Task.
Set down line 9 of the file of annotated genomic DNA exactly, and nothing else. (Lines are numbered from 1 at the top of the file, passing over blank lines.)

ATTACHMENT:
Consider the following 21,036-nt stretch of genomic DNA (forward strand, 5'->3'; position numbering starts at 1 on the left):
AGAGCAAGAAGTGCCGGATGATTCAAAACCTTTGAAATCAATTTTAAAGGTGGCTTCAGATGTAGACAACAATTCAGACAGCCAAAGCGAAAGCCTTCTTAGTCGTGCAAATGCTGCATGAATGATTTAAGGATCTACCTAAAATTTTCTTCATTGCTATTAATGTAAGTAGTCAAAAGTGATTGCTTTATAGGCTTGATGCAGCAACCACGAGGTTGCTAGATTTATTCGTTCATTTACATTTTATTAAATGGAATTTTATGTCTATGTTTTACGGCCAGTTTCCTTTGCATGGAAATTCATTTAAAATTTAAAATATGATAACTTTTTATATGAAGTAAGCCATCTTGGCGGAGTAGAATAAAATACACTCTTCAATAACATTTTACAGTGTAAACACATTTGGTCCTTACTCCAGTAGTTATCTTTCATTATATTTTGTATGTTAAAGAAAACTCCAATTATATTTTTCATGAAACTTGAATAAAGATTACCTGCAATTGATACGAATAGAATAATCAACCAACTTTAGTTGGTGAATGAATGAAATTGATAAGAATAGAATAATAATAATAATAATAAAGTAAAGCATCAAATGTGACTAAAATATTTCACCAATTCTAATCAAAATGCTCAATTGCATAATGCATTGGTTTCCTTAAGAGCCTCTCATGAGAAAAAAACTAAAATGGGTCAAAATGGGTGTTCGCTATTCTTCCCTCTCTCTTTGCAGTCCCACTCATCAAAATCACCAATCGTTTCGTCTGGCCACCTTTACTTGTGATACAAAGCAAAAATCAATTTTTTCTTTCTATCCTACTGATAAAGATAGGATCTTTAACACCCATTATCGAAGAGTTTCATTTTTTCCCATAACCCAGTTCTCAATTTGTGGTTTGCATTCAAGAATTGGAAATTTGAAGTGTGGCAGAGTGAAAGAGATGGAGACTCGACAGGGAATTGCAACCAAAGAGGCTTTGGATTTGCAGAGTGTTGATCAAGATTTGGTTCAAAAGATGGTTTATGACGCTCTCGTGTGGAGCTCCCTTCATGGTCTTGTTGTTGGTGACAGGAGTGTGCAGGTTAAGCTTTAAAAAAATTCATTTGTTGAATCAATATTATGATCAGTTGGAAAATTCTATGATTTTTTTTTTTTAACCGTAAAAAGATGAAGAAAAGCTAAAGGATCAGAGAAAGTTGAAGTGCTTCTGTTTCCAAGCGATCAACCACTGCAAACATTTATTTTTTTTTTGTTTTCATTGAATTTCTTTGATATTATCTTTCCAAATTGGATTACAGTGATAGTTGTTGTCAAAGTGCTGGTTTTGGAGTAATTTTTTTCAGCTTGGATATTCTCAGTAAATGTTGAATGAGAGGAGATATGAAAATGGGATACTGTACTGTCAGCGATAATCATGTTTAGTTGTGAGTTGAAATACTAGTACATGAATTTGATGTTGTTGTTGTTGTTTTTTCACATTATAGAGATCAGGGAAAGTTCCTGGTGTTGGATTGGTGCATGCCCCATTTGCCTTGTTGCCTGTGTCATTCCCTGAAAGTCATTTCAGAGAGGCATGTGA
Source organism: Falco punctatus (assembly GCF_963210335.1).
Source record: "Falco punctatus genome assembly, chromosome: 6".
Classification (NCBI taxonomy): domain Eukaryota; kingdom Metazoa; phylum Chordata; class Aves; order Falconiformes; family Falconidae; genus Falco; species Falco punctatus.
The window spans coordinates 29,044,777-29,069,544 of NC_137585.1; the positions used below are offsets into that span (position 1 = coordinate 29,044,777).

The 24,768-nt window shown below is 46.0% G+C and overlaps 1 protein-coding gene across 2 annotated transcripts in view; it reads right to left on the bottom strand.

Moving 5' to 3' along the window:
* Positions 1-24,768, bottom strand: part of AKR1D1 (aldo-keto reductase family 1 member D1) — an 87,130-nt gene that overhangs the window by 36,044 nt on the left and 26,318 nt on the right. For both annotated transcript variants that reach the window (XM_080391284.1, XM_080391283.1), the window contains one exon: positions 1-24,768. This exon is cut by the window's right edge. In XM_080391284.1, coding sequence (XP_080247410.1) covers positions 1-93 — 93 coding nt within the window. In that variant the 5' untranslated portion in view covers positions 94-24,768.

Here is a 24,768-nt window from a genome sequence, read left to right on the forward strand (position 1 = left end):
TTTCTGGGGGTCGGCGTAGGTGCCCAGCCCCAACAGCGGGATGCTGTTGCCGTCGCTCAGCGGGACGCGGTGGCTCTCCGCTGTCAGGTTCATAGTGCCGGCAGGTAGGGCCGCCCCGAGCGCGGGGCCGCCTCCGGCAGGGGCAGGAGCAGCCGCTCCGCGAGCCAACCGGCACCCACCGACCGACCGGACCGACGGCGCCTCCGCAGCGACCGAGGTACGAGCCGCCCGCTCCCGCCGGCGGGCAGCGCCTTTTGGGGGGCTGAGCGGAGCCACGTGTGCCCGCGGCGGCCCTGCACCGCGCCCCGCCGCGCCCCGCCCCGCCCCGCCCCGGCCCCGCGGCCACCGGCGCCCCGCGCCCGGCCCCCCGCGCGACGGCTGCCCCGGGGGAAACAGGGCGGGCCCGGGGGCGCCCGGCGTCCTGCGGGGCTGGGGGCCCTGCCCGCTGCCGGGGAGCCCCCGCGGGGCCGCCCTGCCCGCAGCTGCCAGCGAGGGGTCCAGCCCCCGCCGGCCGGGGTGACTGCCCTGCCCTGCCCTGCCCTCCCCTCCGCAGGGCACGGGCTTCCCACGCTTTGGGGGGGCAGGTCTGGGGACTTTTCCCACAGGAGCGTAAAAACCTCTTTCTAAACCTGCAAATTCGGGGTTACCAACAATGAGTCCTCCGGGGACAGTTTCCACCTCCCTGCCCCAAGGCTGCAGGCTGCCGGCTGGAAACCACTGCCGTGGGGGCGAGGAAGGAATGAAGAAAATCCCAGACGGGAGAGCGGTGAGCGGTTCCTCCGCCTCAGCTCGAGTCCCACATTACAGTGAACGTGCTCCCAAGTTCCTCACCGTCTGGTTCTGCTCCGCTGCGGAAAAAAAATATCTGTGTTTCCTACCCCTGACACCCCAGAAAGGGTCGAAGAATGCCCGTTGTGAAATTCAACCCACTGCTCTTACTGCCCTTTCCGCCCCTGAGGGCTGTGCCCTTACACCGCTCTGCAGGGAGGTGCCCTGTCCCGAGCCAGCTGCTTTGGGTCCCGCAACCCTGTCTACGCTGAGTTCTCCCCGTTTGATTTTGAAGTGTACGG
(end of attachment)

* Positions 1-24,768, bottom strand: part of AKR1D1 (aldo-keto reductase family 1 member D1) — an 87,130-nt gene that overhangs the window by 36,044 nt on the left and 26,318 nt on the right. For both annotated transcript variants that reach the window (XM_080391284.1, XM_080391283.1), the window contains one exon: positions 1-24,768. This exon is cut by the window's right edge. In XM_080391284.1, coding sequence (XP_080247410.1) covers positions 1-93 — 93 coding nt within the window. In that variant the 5' untranslated portion in view covers positions 94-24,768.